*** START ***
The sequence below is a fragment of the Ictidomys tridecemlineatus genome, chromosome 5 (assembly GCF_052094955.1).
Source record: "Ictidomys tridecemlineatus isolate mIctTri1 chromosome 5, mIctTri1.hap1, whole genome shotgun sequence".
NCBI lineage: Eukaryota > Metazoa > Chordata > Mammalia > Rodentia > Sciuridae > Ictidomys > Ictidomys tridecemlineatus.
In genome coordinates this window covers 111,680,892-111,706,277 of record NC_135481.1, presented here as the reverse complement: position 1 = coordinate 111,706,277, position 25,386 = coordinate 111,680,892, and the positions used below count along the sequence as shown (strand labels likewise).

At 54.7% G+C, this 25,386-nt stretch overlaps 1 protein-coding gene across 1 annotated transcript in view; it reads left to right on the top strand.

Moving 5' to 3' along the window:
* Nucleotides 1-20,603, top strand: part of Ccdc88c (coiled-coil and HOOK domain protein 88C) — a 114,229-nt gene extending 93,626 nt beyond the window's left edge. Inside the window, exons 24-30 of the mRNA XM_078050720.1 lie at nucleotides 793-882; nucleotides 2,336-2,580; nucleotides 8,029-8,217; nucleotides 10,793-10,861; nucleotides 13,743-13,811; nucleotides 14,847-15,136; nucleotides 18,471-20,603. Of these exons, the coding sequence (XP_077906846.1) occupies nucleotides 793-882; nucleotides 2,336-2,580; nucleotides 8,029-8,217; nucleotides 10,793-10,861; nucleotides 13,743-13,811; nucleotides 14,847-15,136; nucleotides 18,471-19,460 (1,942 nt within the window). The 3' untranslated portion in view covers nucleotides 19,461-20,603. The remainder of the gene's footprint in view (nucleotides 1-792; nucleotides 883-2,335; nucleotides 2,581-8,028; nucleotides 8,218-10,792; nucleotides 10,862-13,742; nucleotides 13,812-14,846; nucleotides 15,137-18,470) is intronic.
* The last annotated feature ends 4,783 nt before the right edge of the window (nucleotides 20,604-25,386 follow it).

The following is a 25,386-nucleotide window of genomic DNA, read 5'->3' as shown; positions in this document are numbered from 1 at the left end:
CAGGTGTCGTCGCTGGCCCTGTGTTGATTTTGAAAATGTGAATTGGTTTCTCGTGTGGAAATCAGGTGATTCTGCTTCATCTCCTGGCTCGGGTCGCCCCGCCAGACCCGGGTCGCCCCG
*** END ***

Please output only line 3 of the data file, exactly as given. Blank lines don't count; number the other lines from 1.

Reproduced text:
NCBI lineage: Eukaryota > Metazoa > Chordata > Mammalia > Rodentia > Sciuridae > Ictidomys > Ictidomys tridecemlineatus.